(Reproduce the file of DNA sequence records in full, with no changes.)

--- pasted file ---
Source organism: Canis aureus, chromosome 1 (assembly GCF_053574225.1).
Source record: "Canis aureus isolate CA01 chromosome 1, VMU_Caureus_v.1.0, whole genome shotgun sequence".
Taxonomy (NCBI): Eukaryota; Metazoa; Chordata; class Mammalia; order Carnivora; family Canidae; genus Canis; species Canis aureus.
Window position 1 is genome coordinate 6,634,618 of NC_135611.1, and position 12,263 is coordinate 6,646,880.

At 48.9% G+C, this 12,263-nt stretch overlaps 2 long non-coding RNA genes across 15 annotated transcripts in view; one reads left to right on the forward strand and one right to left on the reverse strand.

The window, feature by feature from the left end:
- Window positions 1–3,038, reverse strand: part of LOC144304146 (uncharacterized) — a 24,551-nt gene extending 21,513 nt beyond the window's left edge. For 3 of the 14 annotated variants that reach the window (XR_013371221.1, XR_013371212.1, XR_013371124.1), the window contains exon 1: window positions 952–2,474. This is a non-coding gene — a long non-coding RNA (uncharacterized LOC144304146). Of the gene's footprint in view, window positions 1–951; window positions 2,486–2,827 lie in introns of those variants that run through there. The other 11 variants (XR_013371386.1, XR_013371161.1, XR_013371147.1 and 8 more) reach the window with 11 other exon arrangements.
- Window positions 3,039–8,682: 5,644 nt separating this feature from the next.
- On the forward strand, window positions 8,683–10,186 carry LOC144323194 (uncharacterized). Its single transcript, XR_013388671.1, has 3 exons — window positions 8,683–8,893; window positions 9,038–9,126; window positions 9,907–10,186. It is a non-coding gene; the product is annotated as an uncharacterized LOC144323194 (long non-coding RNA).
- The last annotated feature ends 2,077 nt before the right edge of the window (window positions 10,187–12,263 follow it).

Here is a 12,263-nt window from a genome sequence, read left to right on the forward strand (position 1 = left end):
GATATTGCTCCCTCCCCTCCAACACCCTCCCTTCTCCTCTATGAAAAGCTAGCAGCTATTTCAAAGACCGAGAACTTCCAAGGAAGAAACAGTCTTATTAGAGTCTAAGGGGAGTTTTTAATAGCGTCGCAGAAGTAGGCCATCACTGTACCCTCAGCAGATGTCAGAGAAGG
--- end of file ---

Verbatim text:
Source organism: Canis aureus, chromosome 1 (assembly GCF_053574225.1).
Source record: "Canis aureus isolate CA01 chromosome 1, VMU_Caureus_v.1.0, whole genome shotgun sequence".
Taxonomy (NCBI): Eukaryota; Metazoa; Chordata; class Mammalia; order Carnivora; family Canidae; genus Canis; species Canis aureus.
Window position 1 is genome coordinate 6,634,618 of NC_135611.1, and position 12,263 is coordinate 6,646,880.

At 48.9% G+C, this 12,263-nt stretch overlaps 2 long non-coding RNA genes across 15 annotated transcripts in view; one reads left to right on the forward strand and one right to left on the reverse strand.

The window, feature by feature from the left end:
- Window positions 1–3,038, reverse strand: part of LOC144304146 (uncharacterized) — a 24,551-nt gene extending 21,513 nt beyond the window's left edge. For 3 of the 14 annotated variants that reach the window (XR_013371221.1, XR_013371212.1, XR_013371124.1), the window contains exon 1: window positions 952–2,474. This is a non-coding gene — a long non-coding RNA (uncharacterized LOC144304146). Of the gene's footprint in view, window positions 1–951; window positions 2,486–2,827 lie in introns of those variants that run through there. The other 11 variants (XR_013371386.1, XR_013371161.1, XR_013371147.1 and 8 more) reach the window with 11 other exon arrangements.
- Window positions 3,039–8,682: 5,644 nt separating this feature from the next.
- On the forward strand, window positions 8,683–10,186 carry LOC144323194 (uncharacterized). Its single transcript, XR_013388671.1, has 3 exons — window positions 8,683–8,893; window positions 9,038–9,126; window positions 9,907–10,186. It is a non-coding gene; the product is annotated as an uncharacterized LOC144323194 (long non-coding RNA).
- The last annotated feature ends 2,077 nt before the right edge of the window (window positions 10,187–12,263 follow it).

Here is a 12,263-nt window from a genome sequence, read left to right on the forward strand (position 1 = left end):
GATATTGCTCCCTCCCCTCCAACACCCTCCCTTCTCCTCTATGAAAAGCTAGCAGCTATTTCAAAGACCGAGAACTTCCAAGGAAGAAACAGTCTTATTAGAGTCTAAGGGGAGTTTTTAATAGCGTCGCAGAAGTAGGCCATCACTGTACCCTCAGCAGATGTCAGAGAAGG